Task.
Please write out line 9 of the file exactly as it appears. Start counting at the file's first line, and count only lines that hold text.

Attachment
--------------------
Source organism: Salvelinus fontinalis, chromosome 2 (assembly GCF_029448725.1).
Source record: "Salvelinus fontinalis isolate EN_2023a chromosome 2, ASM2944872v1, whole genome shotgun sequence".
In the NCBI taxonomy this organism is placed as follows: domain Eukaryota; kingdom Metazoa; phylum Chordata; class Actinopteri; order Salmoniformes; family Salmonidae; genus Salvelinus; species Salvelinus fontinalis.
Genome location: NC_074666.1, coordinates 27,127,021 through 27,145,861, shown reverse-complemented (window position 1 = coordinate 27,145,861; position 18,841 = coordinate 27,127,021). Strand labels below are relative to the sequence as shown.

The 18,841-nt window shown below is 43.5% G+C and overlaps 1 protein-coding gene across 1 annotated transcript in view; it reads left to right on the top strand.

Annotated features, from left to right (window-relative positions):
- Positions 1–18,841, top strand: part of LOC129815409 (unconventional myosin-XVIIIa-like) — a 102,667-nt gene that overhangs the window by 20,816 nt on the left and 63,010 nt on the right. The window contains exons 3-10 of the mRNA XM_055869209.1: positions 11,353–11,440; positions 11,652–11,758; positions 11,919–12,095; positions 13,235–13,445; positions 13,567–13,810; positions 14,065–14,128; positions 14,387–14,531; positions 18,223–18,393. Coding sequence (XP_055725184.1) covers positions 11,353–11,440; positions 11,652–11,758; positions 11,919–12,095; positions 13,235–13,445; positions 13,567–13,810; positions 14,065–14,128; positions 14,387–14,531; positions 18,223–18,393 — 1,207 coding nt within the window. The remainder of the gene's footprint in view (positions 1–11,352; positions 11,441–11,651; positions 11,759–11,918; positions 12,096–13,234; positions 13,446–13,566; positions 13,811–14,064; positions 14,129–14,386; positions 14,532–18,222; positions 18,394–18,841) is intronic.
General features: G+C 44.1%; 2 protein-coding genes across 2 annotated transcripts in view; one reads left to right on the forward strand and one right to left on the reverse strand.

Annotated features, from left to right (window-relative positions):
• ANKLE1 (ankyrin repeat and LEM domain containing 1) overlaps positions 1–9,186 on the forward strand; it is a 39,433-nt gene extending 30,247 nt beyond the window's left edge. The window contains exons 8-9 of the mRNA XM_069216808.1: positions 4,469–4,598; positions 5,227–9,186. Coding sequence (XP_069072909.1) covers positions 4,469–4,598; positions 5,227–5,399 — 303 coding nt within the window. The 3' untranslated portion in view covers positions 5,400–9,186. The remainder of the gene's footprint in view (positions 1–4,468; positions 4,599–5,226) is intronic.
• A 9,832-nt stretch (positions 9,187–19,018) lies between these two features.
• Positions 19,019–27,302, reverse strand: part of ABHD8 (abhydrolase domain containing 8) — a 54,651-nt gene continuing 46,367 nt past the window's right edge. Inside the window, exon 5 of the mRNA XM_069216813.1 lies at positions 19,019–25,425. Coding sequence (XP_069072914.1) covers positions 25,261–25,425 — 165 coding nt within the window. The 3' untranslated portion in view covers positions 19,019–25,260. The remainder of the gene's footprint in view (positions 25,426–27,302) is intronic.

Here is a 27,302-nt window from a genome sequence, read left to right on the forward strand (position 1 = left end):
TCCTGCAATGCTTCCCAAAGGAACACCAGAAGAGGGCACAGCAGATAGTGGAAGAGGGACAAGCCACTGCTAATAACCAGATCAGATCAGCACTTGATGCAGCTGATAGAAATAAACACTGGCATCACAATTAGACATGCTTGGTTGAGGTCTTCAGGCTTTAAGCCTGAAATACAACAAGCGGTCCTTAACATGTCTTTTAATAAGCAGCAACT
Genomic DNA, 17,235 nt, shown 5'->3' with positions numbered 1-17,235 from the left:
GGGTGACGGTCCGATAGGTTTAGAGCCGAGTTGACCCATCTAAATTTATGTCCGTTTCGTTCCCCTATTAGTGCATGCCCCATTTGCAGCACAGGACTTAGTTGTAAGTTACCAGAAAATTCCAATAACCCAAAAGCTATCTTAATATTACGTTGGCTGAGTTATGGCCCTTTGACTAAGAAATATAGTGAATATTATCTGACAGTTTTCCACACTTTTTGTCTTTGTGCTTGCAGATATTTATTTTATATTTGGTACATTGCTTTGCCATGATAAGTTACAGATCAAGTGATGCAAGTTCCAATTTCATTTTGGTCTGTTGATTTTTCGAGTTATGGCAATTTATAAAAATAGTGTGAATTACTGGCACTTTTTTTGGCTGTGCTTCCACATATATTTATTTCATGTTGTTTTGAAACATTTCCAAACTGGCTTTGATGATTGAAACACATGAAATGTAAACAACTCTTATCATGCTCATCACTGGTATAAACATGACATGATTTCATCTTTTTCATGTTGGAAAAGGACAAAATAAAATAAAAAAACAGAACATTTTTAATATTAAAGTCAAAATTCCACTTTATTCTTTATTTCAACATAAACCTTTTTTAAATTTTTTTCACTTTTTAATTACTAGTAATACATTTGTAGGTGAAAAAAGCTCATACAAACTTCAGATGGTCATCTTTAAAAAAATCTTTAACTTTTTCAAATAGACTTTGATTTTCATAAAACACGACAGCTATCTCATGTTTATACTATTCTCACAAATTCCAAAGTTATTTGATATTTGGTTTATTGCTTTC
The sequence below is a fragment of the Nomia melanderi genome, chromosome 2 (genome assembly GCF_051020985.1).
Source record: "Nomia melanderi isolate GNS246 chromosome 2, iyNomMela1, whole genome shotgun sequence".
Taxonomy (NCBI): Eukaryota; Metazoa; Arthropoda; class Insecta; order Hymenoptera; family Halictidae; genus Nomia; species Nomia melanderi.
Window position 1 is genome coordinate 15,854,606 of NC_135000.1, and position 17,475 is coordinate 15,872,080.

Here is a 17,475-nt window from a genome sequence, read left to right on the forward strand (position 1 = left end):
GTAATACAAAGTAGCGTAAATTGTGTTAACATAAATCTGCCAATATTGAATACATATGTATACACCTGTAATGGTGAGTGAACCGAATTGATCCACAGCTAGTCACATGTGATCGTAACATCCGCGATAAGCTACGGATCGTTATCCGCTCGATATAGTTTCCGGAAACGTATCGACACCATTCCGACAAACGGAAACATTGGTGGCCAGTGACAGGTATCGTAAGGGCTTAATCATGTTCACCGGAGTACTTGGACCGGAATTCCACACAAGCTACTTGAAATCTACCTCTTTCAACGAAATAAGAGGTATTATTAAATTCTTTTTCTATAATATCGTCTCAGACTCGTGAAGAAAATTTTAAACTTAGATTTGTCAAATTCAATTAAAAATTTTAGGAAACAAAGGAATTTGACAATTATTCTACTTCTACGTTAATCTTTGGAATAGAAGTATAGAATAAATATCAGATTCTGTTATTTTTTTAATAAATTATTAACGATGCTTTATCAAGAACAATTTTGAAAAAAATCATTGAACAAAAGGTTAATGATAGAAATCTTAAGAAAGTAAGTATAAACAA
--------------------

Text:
Annotated features, from left to right (window-relative positions):